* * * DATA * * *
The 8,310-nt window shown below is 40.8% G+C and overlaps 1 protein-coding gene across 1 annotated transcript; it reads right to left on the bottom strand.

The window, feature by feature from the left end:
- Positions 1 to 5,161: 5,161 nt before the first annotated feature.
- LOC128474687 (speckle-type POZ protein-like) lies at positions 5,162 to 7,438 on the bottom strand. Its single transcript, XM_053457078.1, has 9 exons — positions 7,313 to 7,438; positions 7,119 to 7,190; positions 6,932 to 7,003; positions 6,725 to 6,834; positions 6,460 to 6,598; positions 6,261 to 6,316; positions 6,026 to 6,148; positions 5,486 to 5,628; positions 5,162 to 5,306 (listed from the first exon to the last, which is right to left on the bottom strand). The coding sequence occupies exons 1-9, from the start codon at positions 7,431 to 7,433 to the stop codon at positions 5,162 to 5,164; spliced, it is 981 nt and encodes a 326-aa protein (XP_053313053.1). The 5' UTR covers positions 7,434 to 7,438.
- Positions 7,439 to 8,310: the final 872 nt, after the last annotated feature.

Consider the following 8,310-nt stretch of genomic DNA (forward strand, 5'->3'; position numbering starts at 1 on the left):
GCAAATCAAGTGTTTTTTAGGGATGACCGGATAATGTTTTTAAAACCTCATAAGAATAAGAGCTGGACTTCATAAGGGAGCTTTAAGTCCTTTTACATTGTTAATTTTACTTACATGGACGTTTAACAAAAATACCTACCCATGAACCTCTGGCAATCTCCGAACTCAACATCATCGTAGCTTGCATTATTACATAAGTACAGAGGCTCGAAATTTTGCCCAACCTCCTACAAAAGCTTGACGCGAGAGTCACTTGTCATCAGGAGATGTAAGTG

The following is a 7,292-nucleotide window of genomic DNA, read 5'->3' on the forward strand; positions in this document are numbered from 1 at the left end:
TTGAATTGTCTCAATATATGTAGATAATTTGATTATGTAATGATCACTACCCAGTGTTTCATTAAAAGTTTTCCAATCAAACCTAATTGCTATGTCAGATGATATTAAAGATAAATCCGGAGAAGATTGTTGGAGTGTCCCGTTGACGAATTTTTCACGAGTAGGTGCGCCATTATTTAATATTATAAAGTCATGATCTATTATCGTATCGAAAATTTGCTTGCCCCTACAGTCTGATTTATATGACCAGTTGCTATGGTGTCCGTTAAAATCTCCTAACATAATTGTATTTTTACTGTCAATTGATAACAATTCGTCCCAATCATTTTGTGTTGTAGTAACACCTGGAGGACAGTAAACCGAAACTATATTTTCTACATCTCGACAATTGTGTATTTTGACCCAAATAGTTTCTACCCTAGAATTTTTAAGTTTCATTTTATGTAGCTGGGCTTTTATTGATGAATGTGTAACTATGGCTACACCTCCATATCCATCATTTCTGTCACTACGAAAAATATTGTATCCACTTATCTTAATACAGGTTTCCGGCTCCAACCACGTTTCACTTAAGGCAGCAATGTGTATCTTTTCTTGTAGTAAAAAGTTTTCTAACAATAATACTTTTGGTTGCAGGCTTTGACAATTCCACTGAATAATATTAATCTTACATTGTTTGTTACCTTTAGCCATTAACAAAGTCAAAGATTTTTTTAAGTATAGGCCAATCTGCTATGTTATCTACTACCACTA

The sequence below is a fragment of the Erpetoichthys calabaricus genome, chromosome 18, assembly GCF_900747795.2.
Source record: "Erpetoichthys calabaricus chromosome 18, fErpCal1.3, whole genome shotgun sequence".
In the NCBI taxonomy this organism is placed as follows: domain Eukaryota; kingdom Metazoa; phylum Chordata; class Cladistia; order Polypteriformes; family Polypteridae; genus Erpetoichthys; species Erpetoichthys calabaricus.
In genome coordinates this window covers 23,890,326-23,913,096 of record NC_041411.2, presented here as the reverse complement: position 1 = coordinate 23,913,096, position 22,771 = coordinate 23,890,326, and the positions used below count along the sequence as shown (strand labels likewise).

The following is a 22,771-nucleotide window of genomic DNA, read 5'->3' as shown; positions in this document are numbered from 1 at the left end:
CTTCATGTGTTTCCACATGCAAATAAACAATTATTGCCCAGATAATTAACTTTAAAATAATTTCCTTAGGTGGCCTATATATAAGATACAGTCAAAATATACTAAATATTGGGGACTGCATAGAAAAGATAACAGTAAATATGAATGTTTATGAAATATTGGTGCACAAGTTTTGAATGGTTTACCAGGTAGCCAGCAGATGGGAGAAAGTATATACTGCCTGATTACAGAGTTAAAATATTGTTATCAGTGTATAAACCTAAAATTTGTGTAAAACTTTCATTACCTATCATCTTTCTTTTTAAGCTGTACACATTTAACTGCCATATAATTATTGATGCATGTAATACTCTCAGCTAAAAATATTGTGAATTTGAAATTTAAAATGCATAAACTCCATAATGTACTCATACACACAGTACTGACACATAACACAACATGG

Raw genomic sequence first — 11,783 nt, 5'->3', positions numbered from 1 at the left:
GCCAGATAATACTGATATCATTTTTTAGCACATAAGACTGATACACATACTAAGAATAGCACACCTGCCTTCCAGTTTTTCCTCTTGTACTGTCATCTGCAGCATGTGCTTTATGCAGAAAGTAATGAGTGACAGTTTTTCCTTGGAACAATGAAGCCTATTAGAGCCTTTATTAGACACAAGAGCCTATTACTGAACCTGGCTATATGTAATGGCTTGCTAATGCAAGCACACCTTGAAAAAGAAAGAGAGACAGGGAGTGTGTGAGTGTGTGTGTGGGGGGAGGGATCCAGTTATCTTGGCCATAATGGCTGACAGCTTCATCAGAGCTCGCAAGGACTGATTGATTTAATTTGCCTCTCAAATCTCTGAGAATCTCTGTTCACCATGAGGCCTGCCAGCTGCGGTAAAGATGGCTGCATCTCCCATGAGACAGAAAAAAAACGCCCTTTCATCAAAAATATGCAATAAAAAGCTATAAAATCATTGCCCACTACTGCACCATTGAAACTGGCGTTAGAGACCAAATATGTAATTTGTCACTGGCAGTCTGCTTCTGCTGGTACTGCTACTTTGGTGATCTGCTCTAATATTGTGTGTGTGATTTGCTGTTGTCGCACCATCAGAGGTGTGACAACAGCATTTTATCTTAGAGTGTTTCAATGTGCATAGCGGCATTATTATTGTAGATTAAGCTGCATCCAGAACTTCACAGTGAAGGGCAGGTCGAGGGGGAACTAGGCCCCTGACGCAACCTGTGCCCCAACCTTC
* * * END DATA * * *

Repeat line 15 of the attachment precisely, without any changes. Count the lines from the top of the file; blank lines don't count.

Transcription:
CTTCATGTGTTTCCACATGCAAATAAACAATTATTGCCCAGATAATTAACTTTAAAATAATTTCCTTAGGTGGCCTATATATAAGATACAGTCAAAATATACTAAATATTGGGGACTGCATAGAAAAGATAACAGTAAATATGAATGTTTATGAAATATTGGTGCACAAGTTTTGAATGGTTTACCAGGTAGCCAGCAGATGGGAGAAAGTATATACTGCCTGATTACAGAGTTAAAATATTGTTATCAGTGTATAAACCTAAAATTTGTGTAAAACTTTCATTACCTATCATCTTTCTTTTTAAGCTGTACACATTTAACTGCCATATAATTATTGATGCATGTAATACTCTCAGCTAAAAATATTGTGAATTTGAAATTTAAAATGCATAAACTCCATAATGTACTCATACACACAGTACTGACACATAACACAACATGG